Wednesday 7 April 2010

Pastoral Letter to All South Africans

My fellow South Africans,

The message of Easter – a message of hope and new life after darkness and death – could barely be more relevant to the political life of South Africa than it is today. At a time of continuing debate about ‘hate speech’, it is a compass for us all, whatever our beliefs or backgrounds, in considering how best to relate our past to our future, and especially so following the murder of Eugene Terre’Blanche.

South Africa is an amazing country of wonderful possibilities. To realise them requires answering the question: what future do we choose for ourselves? Will we persevere in pursuing fulfilment of the justice, the equality, the opportunity, the reconciliation, for which so many struggled for so long?

Much remains to be done, as we all know. We must confront the past’s many enduring legacies, especially of socio-economic inequality and poverty. We cannot deny former oppression and injustice, or the sacrifices that were made to bring about democracy – nor should we want to. We cannot afford to forget.

But now we have freedom, including freedom of choice about how we remember the past, and how we deal with its lingering negative consequences. We can do so constructively, appropriately honouring our history and using its lessons as building blocks towards a better future. Or we can do so destructively, chaining ourselves to the damaging and divisive attitudes that kept people apart, mired in fear and mistrust, in hatred and revenge. We can choose the forward path of Easter life, or we can remain with our feet in the grave.

The Easter path to life was the one our nation chose seventeen years ago, when, on Holy Saturday, Chris Hani was assassinated at his own home. It was a deliberately divisive political act, after which the nation teetered on the brink of disaster. We looked into the abyss opening before our feet – and turned away, choosing instead to walk together towards a future where we could celebrate our diversity, united in our commitment to shared equality and opportunity for all. This year, Holy Saturday has seen another violent murder of a man in his home. But this was a very different man, of very different calibre. The motives remain unclear, and we should neither jump to conclusions, nor create links if none existed. Nor should we let this crime be exploited by extremists, of whatever persuasion, for narrow self-interest and to the detriment of our country as a whole. The key parallel with seventeen years ago is that once again we can and must choose life, and keep striving for the good of all.

In the years since freedom came, there have been many other ways in which we have shown the moral and political maturity to let our past be ‘baptized’ into new life. Take 16 December, formerly the Day of the Vow, now the Day of Reconciliation. As a boy growing up in Alexandra township, on ‘Dingane Day’, as it was also known, we used to hide, scared that if we met white people from Lombardy East we would be indiscriminately attacked. We should now be proud that we have been able to take a day that reinforced the violent victory of one community over another and transform it – determined that hatred and revenge should be subverted and overcome by the greater power of new relationships, forged through a shared journey of reconciliation.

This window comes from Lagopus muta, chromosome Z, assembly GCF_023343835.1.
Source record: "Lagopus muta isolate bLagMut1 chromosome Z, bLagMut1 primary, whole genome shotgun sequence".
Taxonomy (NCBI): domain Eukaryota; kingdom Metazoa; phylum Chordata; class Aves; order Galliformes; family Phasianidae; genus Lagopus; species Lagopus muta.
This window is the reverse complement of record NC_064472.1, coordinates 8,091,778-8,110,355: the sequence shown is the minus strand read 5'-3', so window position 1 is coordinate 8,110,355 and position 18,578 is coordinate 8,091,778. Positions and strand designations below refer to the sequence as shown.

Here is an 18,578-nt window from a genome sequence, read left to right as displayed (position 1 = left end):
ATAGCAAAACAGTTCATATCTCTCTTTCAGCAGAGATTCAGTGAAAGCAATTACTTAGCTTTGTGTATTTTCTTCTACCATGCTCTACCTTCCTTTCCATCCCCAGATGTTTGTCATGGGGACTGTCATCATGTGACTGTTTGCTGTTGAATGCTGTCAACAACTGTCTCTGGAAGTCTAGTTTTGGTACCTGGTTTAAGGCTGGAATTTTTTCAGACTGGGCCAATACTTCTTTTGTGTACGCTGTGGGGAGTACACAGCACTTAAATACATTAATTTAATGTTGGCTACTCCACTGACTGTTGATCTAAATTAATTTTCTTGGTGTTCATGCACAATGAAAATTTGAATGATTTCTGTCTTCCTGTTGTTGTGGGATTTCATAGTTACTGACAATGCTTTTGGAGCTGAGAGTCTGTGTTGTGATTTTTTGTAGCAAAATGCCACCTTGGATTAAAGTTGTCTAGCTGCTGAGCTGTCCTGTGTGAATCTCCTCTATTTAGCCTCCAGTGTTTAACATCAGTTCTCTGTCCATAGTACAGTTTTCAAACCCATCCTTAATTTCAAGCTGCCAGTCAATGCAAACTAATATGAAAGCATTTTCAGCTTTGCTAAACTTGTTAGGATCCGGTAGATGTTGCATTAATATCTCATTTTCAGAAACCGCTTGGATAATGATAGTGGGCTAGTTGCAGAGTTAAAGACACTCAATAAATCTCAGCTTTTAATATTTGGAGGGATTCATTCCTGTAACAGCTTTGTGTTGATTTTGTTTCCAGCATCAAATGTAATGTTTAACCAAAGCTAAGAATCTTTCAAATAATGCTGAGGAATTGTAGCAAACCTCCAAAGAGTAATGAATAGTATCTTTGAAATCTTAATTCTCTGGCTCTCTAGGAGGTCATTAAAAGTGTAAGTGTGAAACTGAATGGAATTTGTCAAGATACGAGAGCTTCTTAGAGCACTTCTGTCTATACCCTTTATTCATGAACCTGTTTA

We need a similar programme of redemptive and transformative ‘subversion’ of other elements of our past: acknowledging them in their context but declaring that, untransformed, they are no longer relevant within the life of constitutional democracy. Songs such as ‘kill the boer’ or ‘De La Rey’ fall into this category. They have nothing constructive to offer to today’s political imperatives. They cannot promote the nation building and social cohesion that are vital to the future success of our country, especially when perhaps 3000 or more farmers have been killed within our beloved land since 1994. They do not address the old, deep-flowing, currents of anger and fear that run through divided communities, or their historic sources. Nor do they do anything to further the rights of farm workers, or to strengthen the capacity of new black farmers, to name but two further urgent priorities within the agricultural sector.

I therefore call on our political leaders – especially those in the ANC, to whom, though our vote, we have entrusted the well-being of the nation and every one of its citizens – to lift their discourse to a higher level. They must return to the central question: what kind of nation do we want to be? This is the point around which debate should focus. This must be the goal towards which all our rhetoric, and also our action, is deliberately directed – with the explicit condemnation and repudiation of all that does not serve our striving for the common good. Today’s appropriation of the past must be done in ways that intentionally further, not undermine, the objective of the struggle: a reconciled country of justice, equality, opportunity and economic development. Politicians must give a strong lead, in word and deed. And the rest of us must both hold them to this task, and support them in it.

For all South Africans, Easter Monday is marked as Family Day. It is a day not only for spending time with our nearest and dearest, but also a time for reflecting on what builds up the rainbow family of our nation. Whatever your beliefs, I invite you to join me in working – and praying too, if that is your tradition – for a shared life-giving and hope-filled future for everyone, not only one day a year, but every day. And may God bless us all.

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